Mike Huckabee's "Black Lives Matter" Comments Try To Speak For Martin Luther King Jr, & It's Embarrassing

Mike Huckabee joins a whole list of presidential candidates whose comments on racial equality are downright embarrassing. Speaking with CNN's Wolf Blitzer on Tuesday, Huckabee addressed the Black Lives Matter movement, criticizing it by saying that Martin Luther King, Jr. would be appalled at it even existing. Huckabee harped on the fact that all lives matter, which is true, but incredibly reductive of the struggles that people of color go through compared to others. He even went so far as to say that he'd been facing racial injustice his entire life as well:

I've dealt with race issues my whole life ... 35 years ago I fought them as a pastor when I integrated an all-white church and did so against death threats and so I understand how people have great passions but I also understand that the way you begin to resolve them is you do them by loving people and treating people with dignity and respect and you don't do it by magnifying the problems; you do it by really magnifying the solutions.

When I hear people scream, "black lives matter," I'm thinking, of course they do. But all lives matter. It's not that any life matters more than another. That's the whole message I think that Dr. King tried to present and I think he'd be appalled by the notion that we're elevating some lives above others.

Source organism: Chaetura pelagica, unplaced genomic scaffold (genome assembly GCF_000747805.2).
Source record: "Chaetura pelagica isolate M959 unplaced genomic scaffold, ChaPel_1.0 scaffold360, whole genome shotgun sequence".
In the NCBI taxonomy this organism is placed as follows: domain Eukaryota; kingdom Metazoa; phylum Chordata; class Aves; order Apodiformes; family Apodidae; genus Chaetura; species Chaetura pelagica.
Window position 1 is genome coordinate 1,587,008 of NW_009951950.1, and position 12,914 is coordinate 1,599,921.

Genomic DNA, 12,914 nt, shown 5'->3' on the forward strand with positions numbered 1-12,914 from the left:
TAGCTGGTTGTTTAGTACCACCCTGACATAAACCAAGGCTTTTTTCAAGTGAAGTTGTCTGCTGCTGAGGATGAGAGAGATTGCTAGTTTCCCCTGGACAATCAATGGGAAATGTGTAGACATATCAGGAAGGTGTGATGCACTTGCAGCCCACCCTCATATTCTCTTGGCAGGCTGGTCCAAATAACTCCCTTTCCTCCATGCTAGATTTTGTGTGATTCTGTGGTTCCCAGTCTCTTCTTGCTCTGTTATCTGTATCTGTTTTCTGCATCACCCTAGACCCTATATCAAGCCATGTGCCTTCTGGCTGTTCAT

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Surprisingly, Ben Carson has taken a similar approach addressing the issue of racial equality. When asked directly about the Black Lives Matter movement on NBC's Meet the Press earlier this month, he called the whole thing "silly" and blamed political correctness on the backlash against Democratic presidential candidate Martin O'Malley. O'Malley used the same language verbatim that "all lives matter" during a speaking engagement at the Netroots Nation conference, only to be shouted down by activists. He subsequently apologized hours later:

I meant no disrespect. That was a mistake on my part and I meant no disrespect. I did not mean to be insensitive in any way or communicate that I did not understand the tremendous passion, commitment and feeling and depth of feeling that all of us should be attaching to this issue.
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Jeb Bush defended O'Malley, further showcasing the out-of-touch perspective that many presidential candidates have when it comes to the Black Lives Matter movement. The New York Times' Andrew Rosenthal makes a great point on the ways that Huckabee, Bush, and the like have failed by assuming that Black Lives Matter equates to a lack of equality by elevating one cause above another. Rosenthal points out the systematic oppression that makes it difficult for African-Americans to gain equal treatment. Rosenthal concludes that "yes, men have rights. And so do white people. They’re just not being systematically threatened."